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Jabal Shams

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Jabal Shams (جبل شمس) (sometimes also spelled as Jebel Shams) is the highest mountain in Oman, right in the heart of the Western Hajar Mountain chain in Al Dakhiliyah region, which also host Jabal Akhdar. Jabal Shams is one of the must-see attractions for any visitor to Oman, with views of the Al Nakhr Canyon so spectacular to be labelled as “The Grand Canyon” of Arabia, as well as its mild climate, exciting trekking paths and off-road adventures it offers.

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Jabal Shams literally means the “Sun Mountain” in Arabic, and it is so called because it is the first place to receive sunrise in Oman due to having the highest peak. The temperatures up in the mountain are mild and are usually 10-15°C cooler than down at Al Hamra, pleasant in the summer and cold in the winter (with the occasional snow). Jabal Shams offers various activities for all people, whether you are interested in night photography, demanding hike to the peak, exploring abandoned villages, camping under the stars or just a bit of off-roading. We have visited the mountain on numerous times, for one or a combination of the reasons above.

Jabal Shams for Camping

For many, the main reason to go to Jabal Shams is to camp by the edge of the Canyon, which offers a good escape from the heat in the summer and can be quite cold in the winter months. Depending on who you ask, this is the best place to stay at Jabal Shams and as a camping-lover I can’t disagree with that! The most popular location to camp is right by the edge of the canyon, a short drive after the paved road stops immediately following Jabal Shams Resort. Keep in mind that there are only a few suitable camping spots and they could get crowded on public holidays or weekends during the winter months so you may have to settle elsewhere if all the spots are taken. Alternative options are to camp on the opposite side of the road across the edge, where you could get a more private spot, but be careful while driving there as there are many sharp rocks. Wherever you choose to camp, a beautifully illuminated night sky and an amazing sunrise is likely in store for you!

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Jabal Shams for Star Gazing / Night Photography

Jabal Shams is a great place to escape the city lights and gaze at the starlit night sky, and experiment a bit with night photography if you’re into that. The conditions have to be right, as you will need a clear moonless sky, and you could get lucky with a view of the milky way as well. Even though the ‘accessible’ areas are still reasonably fine for this, there is still a bit of light pollution from the nearby hotels and from Al Hamra village in the bottom; therefore, for best results try stargazing closer to the peak, away from light pollution sources, which you will reach if you take the W4 route (more on this later).

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Hiking in Jabal Shams:

There are three hiking routes at Jabal Shams: Al Nakhur Rim Hike (W6 Route), Al Khitaym to Wadi Ghul Hike (W6a Route) and the Jabal Shams Summit Hike (W4 Route).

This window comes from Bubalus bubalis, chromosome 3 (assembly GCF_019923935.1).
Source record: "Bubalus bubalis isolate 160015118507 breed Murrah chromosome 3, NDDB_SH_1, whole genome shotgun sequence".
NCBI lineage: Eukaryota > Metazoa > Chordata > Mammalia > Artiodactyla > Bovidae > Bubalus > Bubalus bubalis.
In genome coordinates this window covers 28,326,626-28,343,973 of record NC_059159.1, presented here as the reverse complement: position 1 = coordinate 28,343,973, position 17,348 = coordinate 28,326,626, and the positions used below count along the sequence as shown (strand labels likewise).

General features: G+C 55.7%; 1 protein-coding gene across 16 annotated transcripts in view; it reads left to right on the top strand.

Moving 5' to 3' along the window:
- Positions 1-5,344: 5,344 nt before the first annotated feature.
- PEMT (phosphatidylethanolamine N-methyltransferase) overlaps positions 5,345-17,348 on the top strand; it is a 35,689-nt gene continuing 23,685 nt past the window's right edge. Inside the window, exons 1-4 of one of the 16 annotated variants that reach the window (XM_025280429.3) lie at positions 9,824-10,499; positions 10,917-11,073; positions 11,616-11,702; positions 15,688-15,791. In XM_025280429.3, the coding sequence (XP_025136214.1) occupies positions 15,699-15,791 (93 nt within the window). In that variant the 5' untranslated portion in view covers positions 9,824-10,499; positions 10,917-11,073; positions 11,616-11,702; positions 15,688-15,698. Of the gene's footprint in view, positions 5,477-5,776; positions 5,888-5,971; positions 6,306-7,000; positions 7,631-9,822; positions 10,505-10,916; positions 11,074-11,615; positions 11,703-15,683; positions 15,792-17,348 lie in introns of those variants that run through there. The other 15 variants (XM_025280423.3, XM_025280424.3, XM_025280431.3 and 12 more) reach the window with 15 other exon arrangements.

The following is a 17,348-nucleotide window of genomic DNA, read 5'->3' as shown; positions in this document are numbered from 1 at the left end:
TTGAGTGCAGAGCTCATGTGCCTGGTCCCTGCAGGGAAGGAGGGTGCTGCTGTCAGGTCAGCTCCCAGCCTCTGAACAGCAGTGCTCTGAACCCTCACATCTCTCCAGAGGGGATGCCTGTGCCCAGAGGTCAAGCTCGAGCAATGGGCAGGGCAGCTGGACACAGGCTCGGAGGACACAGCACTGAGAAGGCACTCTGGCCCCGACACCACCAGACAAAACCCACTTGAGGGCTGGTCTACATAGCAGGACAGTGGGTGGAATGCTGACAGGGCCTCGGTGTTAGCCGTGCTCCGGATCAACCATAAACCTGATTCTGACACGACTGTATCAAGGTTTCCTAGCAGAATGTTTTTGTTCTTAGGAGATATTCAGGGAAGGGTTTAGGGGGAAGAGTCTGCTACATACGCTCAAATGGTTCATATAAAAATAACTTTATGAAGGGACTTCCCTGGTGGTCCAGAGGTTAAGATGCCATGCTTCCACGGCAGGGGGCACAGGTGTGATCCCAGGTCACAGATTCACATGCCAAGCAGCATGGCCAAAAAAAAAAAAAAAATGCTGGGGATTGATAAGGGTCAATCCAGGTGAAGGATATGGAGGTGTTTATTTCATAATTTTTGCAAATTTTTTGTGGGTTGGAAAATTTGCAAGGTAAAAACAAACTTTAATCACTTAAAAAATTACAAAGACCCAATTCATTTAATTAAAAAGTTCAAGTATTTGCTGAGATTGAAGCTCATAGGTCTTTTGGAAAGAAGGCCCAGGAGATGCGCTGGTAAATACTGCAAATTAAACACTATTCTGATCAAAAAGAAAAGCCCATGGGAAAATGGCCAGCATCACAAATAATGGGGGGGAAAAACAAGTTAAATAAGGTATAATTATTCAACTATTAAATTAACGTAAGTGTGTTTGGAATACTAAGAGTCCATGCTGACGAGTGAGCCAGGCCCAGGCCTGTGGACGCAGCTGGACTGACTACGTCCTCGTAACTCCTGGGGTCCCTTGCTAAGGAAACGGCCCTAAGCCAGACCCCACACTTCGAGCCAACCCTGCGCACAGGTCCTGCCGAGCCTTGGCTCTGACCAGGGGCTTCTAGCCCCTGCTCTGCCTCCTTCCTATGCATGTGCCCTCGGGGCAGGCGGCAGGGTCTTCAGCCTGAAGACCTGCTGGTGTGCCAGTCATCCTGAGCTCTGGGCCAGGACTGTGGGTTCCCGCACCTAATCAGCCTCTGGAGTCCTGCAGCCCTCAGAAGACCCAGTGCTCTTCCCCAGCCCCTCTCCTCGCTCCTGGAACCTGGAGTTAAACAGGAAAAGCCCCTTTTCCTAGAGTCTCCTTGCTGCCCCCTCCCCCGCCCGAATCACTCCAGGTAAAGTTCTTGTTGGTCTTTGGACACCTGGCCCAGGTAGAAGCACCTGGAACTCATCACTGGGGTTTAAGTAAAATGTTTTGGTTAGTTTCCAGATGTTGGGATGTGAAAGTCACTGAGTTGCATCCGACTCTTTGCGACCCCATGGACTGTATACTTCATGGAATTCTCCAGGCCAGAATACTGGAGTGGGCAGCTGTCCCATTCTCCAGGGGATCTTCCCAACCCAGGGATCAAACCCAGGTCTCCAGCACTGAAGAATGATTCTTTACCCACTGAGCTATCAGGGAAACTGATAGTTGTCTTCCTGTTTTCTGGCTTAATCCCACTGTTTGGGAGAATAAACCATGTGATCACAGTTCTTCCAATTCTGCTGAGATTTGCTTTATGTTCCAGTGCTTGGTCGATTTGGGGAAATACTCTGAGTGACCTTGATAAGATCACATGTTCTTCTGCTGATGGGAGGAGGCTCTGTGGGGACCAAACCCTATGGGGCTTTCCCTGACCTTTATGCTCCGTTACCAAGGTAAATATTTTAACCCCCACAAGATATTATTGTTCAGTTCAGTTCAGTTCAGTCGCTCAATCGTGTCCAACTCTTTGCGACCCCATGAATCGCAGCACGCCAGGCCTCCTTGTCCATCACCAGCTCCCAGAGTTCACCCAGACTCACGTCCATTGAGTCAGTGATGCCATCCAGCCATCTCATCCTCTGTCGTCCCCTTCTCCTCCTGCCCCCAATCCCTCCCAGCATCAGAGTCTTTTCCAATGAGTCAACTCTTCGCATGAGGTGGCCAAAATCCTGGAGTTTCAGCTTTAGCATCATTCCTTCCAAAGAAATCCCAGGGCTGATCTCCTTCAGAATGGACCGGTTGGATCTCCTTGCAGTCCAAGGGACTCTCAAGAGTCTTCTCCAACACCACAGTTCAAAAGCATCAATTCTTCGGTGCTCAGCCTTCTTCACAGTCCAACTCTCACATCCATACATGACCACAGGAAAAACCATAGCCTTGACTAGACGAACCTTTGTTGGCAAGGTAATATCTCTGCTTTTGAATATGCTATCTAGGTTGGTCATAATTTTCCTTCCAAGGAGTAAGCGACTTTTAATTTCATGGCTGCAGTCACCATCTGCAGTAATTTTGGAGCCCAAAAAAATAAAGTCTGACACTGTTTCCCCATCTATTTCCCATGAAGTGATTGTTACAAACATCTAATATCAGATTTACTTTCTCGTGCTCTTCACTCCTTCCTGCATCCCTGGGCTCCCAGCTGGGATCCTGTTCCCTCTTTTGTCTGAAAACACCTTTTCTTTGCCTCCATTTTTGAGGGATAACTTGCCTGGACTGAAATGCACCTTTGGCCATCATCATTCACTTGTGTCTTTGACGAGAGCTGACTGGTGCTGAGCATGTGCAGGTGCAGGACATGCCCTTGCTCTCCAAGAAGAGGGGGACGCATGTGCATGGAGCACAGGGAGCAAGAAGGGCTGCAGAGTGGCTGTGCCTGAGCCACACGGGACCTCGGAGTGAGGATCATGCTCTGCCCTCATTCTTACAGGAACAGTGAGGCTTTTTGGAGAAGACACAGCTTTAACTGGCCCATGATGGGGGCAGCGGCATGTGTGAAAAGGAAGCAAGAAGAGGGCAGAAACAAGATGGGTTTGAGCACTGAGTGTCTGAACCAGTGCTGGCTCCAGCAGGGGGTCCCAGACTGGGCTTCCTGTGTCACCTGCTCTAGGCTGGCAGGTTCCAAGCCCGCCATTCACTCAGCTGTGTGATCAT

1) Al Nakhur Rim Hike (W6 Route)

This is the most recommended route for casual hikes as it is an easy hike through the rim of the ‘Grand Canyon’ starting from Al Khitaym village. This is the village at the end of the road at Jabal Shams, right at the edge of the canyon. As you get in the village and past the ‘stalls’ set up by the villagers, you will notice the white, red and yellow flags indicating the start of routes W6 & W6a.

The route takes you from Al Khitaym village through the rim of Al Nakhur Canyon, with spectacular views of the canyon and villages in the bottom. The route is well paved with a gentle downward slope, taking you past a couple of corners that are worth a stop to take in the view, all the way to an abandoned village called “Al Sab” where you can see traces of terraced gardens, towers and houses. There is a water pool accessible with a bit of climbing from the village, but it is not immediately obvious how to get there so make sure you follow the route markers. In addition, there is apparently a ‘Via Ferrata’ climbing route up to the Jabal Shams plateau from here, but we have never attempted that (yet!). Overall, the roundtrip hike from Al Khitaym to the abandoned village of Al Sab shouldn’t take you more than 2.5 hours, and is an easy hike suitable for all levels (even for the younger ones).

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Al Khitaym village on its own is a worth visiting, as it is probably the last remaining form of how villagers used to live up on the mountain. You will villagers offering various trinkets and woven keychains for sale on benches, as well as some fruits and mountain berries. The villagers of Al Khitaym also keep numerous goats and fowls, and probably own all the goats you encounter up on Jabal Shams.

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2) Al Khitaym To Wadi Ghul Hike (W6a Route)

Since we haven’t attempted this route yet, we will leave it as a placeholder for when we complete it. However, a google search should get you some information on this route.

3) Jabal Shams Summit Hike (W4 Route)

This is ‘the hike to do‘ in Jabal Shams, and is a steep climb up the plateau all the way to the ‘summit’. To start the hike, you need to take the turn off at the Jabal Shams Heights Resort from the main road (not to be confused with the Jabal Shams Resort that is further up), and follow the graded road to a wadi with an open space suitable for parking and a sign indicating the start of the W4 route.

The hike is quite steep and can be demanding especially if you’re a casual hiker. A roundtrip should take anywhere from 10-12 hours, with the ascent taking 5-7 hours depending on how many stops you take. We usually split the hike over two days by camping up near the peak to make the most of the visit and enjoy the hike instead of rushing to do it in a single day. The disadvantage is that during the winter months the weather can get extremely cold, and it is hard to find a suitable flat ground for camping. In addition, carrying the extra load needed (food, water, tent and sleeping bag) on the ascent makes it more challenging. About an hour into the hike, you’ll reach the edge of the canyon with some more great views that are worth stopping at for some photos, and this is a place worth going even if you don’t intend to do the full hike.

Keep in mind that the ‘summit’ reached in the hike is not the actual summit, instead it is ~2,997 m high while the highest summit (~3,009 m high) is a restricted area due to a military outpost.

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How to get to Jabal Shams: